The Ambitious Sex, Love and Salsa Is a Character Study in Rom-Com Clothes


“This is war, gentleman. The nightclub, the bar, the lounge — this is your battlefield. Women are not the enemy; they’re the prize.”

Such is the philosophy of 29-year-old Julian (Adrian Manzano), who considers himself a kinder, gentler sort of pickup artist, a lady-killer free of his father’s machismo and Mystery’s misogyny. You’d be half-right to assume Sex, Love & Salsa is a Latin-flavored reheating of the “manchild grows up” genre.

Written and directed by Manzano, this character study in rom-com’s clothes is ambitiously formula-averse, but too shaggy and unfocused to be satisfying. In one of several plotlines that go nowhere, Julian has a cameraman follow him around: “I’m making a little documentary about my dating life,” he announces at the breakfast table to his parents and newly divorced older brother.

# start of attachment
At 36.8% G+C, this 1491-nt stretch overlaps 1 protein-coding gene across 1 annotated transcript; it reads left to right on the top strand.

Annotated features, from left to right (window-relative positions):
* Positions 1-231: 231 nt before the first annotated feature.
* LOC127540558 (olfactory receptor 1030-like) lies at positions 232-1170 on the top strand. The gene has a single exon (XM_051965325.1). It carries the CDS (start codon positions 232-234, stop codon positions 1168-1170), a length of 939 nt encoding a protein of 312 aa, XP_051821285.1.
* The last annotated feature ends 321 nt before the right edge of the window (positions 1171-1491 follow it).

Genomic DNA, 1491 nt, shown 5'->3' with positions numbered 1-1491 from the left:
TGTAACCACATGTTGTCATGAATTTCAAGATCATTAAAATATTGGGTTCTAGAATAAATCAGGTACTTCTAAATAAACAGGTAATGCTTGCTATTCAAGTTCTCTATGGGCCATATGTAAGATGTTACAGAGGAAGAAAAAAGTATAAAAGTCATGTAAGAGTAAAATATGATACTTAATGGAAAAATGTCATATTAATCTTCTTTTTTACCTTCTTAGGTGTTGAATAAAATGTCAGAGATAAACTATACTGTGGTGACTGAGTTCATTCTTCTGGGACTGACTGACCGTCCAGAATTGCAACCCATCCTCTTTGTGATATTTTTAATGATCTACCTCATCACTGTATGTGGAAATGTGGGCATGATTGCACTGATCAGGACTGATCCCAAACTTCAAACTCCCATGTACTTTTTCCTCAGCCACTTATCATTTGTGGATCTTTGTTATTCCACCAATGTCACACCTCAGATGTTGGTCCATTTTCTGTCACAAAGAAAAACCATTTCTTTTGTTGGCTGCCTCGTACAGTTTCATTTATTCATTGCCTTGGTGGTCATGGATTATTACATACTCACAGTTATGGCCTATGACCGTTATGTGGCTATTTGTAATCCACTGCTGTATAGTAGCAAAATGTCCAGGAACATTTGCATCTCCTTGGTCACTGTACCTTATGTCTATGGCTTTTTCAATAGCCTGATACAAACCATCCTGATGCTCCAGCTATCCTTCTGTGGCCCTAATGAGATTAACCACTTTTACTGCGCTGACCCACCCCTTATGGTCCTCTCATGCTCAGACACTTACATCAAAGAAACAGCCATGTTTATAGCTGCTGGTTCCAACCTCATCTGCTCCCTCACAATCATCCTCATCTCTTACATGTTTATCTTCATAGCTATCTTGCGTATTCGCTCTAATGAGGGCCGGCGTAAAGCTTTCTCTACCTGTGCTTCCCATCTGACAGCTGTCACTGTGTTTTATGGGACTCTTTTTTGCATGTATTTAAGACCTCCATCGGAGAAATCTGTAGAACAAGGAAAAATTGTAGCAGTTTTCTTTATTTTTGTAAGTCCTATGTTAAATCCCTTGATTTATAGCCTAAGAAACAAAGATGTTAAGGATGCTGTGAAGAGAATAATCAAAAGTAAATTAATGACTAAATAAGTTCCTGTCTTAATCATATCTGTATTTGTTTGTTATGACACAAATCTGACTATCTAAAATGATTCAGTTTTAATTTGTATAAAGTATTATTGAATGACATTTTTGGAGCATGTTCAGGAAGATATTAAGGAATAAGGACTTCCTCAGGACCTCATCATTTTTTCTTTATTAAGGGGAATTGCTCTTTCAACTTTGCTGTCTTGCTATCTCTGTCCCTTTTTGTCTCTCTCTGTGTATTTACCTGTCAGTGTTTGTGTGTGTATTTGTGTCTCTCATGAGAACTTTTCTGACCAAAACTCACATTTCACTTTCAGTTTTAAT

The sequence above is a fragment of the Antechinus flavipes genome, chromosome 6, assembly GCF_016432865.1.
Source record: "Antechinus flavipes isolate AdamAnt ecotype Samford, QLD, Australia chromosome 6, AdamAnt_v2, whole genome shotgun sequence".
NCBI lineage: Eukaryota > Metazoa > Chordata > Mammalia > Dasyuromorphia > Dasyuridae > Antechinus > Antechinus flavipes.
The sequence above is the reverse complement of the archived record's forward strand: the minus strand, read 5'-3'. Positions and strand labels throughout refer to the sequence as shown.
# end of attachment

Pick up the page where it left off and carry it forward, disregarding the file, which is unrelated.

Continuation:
His mother (standout Marisol Carrere) quickly suspects the truth: “You’re going to do rated-X movies in my house?!” She’s impatient to see her younger son get married, but her husband’s (Jorge Hoyos) feelings are more mixed. “No man is meant to live alone. You have to have a maid — a mate,” he corrects himself upon noticing his wife’s murderous rage across the table. The rest of the film finds Julian playing Goldilocks.

The immature teenager (Sofia Rodriguez) and the sexually adventurous older woman ready for motherhood (Susan Quinn) are obviously bad matches. When he meets a sexy salsa dancer from Spain (Gabrielle Ruiz), Julian thinks the world is his oyster. He forgets she makes an equal claim on that oyster, too.